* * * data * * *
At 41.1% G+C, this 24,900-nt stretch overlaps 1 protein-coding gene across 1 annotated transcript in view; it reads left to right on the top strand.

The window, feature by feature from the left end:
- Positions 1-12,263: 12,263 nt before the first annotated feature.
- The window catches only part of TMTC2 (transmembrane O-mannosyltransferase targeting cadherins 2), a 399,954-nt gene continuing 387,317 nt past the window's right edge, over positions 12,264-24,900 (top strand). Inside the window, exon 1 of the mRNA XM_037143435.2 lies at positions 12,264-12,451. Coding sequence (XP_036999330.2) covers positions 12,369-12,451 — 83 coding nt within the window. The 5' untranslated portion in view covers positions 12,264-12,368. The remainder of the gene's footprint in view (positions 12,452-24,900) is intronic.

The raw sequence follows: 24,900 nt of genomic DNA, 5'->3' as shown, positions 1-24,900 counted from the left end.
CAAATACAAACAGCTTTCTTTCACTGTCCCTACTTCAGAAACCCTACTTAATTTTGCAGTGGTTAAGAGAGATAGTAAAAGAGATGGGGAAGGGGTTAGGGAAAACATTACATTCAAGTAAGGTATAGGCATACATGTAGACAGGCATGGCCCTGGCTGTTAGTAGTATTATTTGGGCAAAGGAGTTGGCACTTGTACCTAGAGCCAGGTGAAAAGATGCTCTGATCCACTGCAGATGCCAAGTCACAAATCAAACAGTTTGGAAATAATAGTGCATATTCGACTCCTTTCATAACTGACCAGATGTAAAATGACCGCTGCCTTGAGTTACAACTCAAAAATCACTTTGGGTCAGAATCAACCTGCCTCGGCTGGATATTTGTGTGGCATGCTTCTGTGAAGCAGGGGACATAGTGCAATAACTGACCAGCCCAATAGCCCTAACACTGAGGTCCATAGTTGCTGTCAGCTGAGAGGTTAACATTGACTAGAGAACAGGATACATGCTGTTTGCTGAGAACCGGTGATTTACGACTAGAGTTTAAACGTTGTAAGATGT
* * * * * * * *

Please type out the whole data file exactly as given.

At 41.1% G+C, this 24,900-nt stretch overlaps 1 protein-coding gene across 1 annotated transcript in view; it reads left to right on the top strand.

The window, feature by feature from the left end:
- Positions 1-12,263: 12,263 nt before the first annotated feature.
- The window catches only part of TMTC2 (transmembrane O-mannosyltransferase targeting cadherins 2), a 399,954-nt gene continuing 387,317 nt past the window's right edge, over positions 12,264-24,900 (top strand). Inside the window, exon 1 of the mRNA XM_037143435.2 lies at positions 12,264-12,451. Coding sequence (XP_036999330.2) covers positions 12,369-12,451 — 83 coding nt within the window. The 5' untranslated portion in view covers positions 12,264-12,368. The remainder of the gene's footprint in view (positions 12,452-24,900) is intronic.

The raw sequence follows: 24,900 nt of genomic DNA, 5'->3' as shown, positions 1-24,900 counted from the left end.
CAAATACAAACAGCTTTCTTTCACTGTCCCTACTTCAGAAACCCTACTTAATTTTGCAGTGGTTAAGAGAGATAGTAAAAGAGATGGGGAAGGGGTTAGGGAAAACATTACATTCAAGTAAGGTATAGGCATACATGTAGACAGGCATGGCCCTGGCTGTTAGTAGTATTATTTGGGCAAAGGAGTTGGCACTTGTACCTAGAGCCAGGTGAAAAGATGCTCTGATCCACTGCAGATGCCAAGTCACAAATCAAACAGTTTGGAAATAATAGTGCATATTCGACTCCTTTCATAACTGACCAGATGTAAAATGACCGCTGCCTTGAGTTACAACTCAAAAATCACTTTGGGTCAGAATCAACCTGCCTCGGCTGGATATTTGTGTGGCATGCTTCTGTGAAGCAGGGGACATAGTGCAATAACTGACCAGCCCAATAGCCCTAACACTGAGGTCCATAGTTGCTGTCAGCTGAGAGGTTAACATTGACTAGAGAACAGGATACATGCTGTTTGCTGAGAACCGGTGATTTACGACTAGAGTTTAAACGTTGTAAGATGT